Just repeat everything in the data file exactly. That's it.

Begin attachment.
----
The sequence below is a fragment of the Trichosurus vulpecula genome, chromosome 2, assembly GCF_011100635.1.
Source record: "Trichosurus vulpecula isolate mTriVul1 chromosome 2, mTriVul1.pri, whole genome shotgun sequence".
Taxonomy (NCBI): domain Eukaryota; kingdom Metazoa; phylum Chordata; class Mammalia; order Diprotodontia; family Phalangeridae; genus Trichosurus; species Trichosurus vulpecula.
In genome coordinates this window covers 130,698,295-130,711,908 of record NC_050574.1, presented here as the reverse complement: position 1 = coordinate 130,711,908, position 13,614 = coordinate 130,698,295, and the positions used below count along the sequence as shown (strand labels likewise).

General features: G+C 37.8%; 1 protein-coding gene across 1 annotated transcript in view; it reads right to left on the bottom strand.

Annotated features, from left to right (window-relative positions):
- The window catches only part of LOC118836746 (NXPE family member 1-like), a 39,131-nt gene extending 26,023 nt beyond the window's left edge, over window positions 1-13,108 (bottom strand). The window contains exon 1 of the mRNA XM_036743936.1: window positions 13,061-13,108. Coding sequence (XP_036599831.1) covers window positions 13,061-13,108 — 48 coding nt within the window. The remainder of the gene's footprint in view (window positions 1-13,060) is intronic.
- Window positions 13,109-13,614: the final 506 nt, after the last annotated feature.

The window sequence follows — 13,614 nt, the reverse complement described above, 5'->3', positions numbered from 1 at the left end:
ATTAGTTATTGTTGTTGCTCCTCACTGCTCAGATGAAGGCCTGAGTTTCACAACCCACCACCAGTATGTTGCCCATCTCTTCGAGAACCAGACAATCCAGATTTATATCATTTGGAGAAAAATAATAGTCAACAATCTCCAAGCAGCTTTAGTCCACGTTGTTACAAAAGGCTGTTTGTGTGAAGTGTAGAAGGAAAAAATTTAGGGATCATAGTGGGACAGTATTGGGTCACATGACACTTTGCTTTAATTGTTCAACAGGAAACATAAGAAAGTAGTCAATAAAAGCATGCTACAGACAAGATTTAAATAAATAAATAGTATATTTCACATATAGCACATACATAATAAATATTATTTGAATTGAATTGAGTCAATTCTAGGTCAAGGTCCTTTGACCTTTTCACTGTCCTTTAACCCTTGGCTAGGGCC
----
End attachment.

The sequence below is a fragment of the Trichosurus vulpecula genome, chromosome 2, assembly GCF_011100635.1.
Source record: "Trichosurus vulpecula isolate mTriVul1 chromosome 2, mTriVul1.pri, whole genome shotgun sequence".
Taxonomy (NCBI): domain Eukaryota; kingdom Metazoa; phylum Chordata; class Mammalia; order Diprotodontia; family Phalangeridae; genus Trichosurus; species Trichosurus vulpecula.
In genome coordinates this window covers 130,698,295-130,711,908 of record NC_050574.1, presented here as the reverse complement: position 1 = coordinate 130,711,908, position 13,614 = coordinate 130,698,295, and the positions used below count along the sequence as shown (strand labels likewise).

General features: G+C 37.8%; 1 protein-coding gene across 1 annotated transcript in view; it reads right to left on the bottom strand.

Annotated features, from left to right (window-relative positions):
- The window catches only part of LOC118836746 (NXPE family member 1-like), a 39,131-nt gene extending 26,023 nt beyond the window's left edge, over window positions 1-13,108 (bottom strand). The window contains exon 1 of the mRNA XM_036743936.1: window positions 13,061-13,108. Coding sequence (XP_036599831.1) covers window positions 13,061-13,108 — 48 coding nt within the window. The remainder of the gene's footprint in view (window positions 1-13,060) is intronic.
- Window positions 13,109-13,614: the final 506 nt, after the last annotated feature.

The window sequence follows — 13,614 nt, the reverse complement described above, 5'->3', positions numbered from 1 at the left end:
ATTAGTTATTGTTGTTGCTCCTCACTGCTCAGATGAAGGCCTGAGTTTCACAACCCACCACCAGTATGTTGCCCATCTCTTCGAGAACCAGACAATCCAGATTTATATCATTTGGAGAAAAATAATAGTCAACAATCTCCAAGCAGCTTTAGTCCACGTTGTTACAAAAGGCTGTTTGTGTGAAGTGTAGAAGGAAAAAATTTAGGGATCATAGTGGGACAGTATTGGGTCACATGACACTTTGCTTTAATTGTTCAACAGGAAACATAAGAAAGTAGTCAATAAAAGCATGCTACAGACAAGATTTAAATAAATAAATAGTATATTTCACATATAGCACATACATAATAAATATTATTTGAATTGAATTGAGTCAATTCTAGGTCAAGGTCCTTTGACCTTTTCACTGTCCTTTAACCCTTGGCTAGGGCC